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WINFORD DORROUGH v. STATE OF MISSISSIPPI

AUGUST 31, 1983

WINFORD DORROUGH
v.
STATE OF MISSISSIPPI



BEFORE PATTERSON, HAWKINS AND PRATHER

PRATHER, JUSTICE, FOR THE COURT:

Winford Dorrough was convicted of aggravated assault

on a police officer and received a life imprisonment sentence because of enhanced punishment as an habitual offender. His appeal here from the Circuit Court of Grenada County assigns only one error. We affirm the conviction.

 The question for decision is whether the trial court committed reversible error by overruling a defense motion for a new trial because one juror failed to respond to a question during voir dire examination. The trial court held the question was ambiguous.

 Defense co-counsel for Dorrough were Kenny O'Neal and Leon Provine. prospective jurors had answered an information card for the court, which card asked" Have you ever been an accused, complainant, or witness in a criminal case? "The juror in question, Bobby McNeer, answered" No ".

 O'Neal conducted voir dire examination for the defense. No record was made of voir dire questioning at the time of its occurrence. Recollections of questions asked were later testified to on the motion for a new trial. O'Neal testified that he asked if any juror had ever been" the victim of an assault and battery or attack. "McNeer did not respond to this question and was accepted as a juror.

 After the conviction, Attorney Provine recalled that he had represented another defendant, Richard Bailey, on an aggravated assault charge in which McNeer was the victim some three years before. Bailey, who was charged with shooting into a vehicle occupied by Bobby McNeer, pleaded guilty; therefore, McNeer did not testify. Upon verifying his recollection of this prior case, co-counsel Provine and O'Neal filed a motion for a new trial based upon newly discovered evidence. Attorneys Provine and O'Neal, McNeer, and three other jurors testified as to their recollection of voir dire questions. McNeer recalled O'Neal's question about" assault and battery, "and his understanding of the question was that he meant" bodily harm. "Since McNeer wasn't" harmed, "he did not reply to the question. He further said that the Bailey incident had no bearing on his decision in Dorrough's case.

 The trial judge found that the question as asked was ambiguous to the panel. Further, he found that the juror McNeer considered the question and determined that it did not apply. No evidence of evasiveness or untruthfulness by McNeer was presented, and the court further found no apparent prejudice to the defendant.

 For resolution of this question, our decision in Odom v. State, 355 So. 2d 1381 (Miss. 1978) presents our guideline.

 Where a prospective juror in a criminal case fails to respond to a question by defense counsel on voir dire, the Court should determine whether the question was (1) relevant to the voir dire examination, (2) whether it was unambiguous, and (3) whether the juror had substantial knowledge of the information sought to be elicited. If all answers to the above questions are affirmative, then the court determines if prejudice to the defendant in selecting the jury could be inferred from juror's failure to respond. This test has been applied in Laney v. State, 421 So. 2d 1216 (Miss. 1982), Atkinson v. State, 371 So. 2d 869 (Miss. 1979), Dase v. State, 356 So. 2d 1179 (Miss. 1978), Brooks v. State, 360 So. 2d 704 (Miss. 1978).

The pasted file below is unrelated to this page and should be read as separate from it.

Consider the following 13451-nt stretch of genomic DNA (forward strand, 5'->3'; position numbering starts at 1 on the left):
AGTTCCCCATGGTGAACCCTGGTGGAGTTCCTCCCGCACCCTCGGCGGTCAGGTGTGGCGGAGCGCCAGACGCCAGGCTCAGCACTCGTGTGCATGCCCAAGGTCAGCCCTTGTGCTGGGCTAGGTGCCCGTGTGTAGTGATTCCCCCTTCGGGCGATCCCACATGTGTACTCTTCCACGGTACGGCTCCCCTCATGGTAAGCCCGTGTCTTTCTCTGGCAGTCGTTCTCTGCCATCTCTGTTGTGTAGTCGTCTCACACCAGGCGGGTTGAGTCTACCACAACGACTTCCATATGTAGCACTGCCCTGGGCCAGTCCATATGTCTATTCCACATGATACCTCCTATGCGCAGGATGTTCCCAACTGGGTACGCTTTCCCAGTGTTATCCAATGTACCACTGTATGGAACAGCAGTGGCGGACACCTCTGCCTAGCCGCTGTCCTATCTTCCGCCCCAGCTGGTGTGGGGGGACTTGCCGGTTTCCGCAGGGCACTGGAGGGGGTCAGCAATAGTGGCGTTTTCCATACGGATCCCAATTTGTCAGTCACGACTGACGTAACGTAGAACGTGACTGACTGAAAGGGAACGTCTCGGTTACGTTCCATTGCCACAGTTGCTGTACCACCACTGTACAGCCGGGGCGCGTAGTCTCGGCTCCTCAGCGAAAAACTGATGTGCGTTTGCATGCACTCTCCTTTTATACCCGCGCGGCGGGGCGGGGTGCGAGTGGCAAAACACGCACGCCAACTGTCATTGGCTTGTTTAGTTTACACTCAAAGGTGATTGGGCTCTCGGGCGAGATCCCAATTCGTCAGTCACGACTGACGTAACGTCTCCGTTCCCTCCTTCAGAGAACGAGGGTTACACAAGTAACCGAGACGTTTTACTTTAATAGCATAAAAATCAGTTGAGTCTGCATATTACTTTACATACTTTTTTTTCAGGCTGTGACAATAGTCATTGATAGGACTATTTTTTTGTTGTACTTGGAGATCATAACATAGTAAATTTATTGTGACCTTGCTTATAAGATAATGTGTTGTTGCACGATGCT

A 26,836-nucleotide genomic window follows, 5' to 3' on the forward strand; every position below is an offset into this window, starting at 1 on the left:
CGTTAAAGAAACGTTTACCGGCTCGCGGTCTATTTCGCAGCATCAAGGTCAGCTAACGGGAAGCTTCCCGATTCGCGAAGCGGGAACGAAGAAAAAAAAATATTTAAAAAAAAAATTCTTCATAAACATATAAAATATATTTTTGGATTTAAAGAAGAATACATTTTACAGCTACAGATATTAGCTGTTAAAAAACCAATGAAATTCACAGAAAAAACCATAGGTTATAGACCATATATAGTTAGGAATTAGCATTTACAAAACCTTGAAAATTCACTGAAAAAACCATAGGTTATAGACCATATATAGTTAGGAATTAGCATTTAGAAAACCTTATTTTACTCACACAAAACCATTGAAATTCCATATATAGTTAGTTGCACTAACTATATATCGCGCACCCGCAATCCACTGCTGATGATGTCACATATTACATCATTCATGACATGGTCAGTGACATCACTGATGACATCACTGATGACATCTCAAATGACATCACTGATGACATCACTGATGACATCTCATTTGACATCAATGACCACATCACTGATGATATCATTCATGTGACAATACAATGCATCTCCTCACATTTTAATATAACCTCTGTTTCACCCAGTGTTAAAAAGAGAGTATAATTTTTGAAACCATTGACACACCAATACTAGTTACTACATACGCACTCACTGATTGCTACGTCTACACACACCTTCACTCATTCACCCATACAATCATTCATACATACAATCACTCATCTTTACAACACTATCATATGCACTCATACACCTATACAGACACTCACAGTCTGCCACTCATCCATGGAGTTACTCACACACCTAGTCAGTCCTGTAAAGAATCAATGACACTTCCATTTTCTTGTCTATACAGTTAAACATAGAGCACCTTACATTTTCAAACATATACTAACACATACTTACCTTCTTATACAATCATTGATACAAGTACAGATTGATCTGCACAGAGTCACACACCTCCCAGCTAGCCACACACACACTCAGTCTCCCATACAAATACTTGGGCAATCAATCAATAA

Applying this test to the case sub judice, the trial judge found affirmatively two of the three guidelines. However, he found that the question was ambiguous to the jury panel. The witnesses' answers showed variances in their recall of the exact wording of the question and their understanding of its meaning. His finding states that the jurors understood the question to relate to a situation without personal injury. Although he recognized the legal definition of the words" assault, battery, and attack "as technical terms of the legal profession, he applied these terms" on the basis of what the questions meant to the person to whom it was posed. "

 Reference to the record on the motion for a new trial supports his conclusion. This Court has previously held that it will not set aside a factfinder's decision, in this instance, the judge, unless it is clear that the decision is the result of prejudice, bias, or fraud, or that it is manifestly against the weight of the evidence. Marr v. State, 248 Miss. 281, 159 So. 2d 167 (1963), Clanton v. State, 49 So. 2d 267 (Miss. 1950). The finding that an ambiguous question was asked supports his decision to deny a new trial. Additionally, however, the Court went further to find no prejudice to the defendant in light of McNeer's response that his decision was unaffected by his personal incident. We find no error in this result and affirm.

 Under the supervisory powers of this Court, we suggest that the trial courts require, as a minimum, a recording of all facets of a criminal trial, especially the voir dire examination and closing arguments. As here, where errors are assigned in a portion of the record not accurately preserved for appeal, this Court and the defendant are disadvantaged on review. On appeal, counsel may subsequently state that part of the reporter's transcript of the testimony and ...


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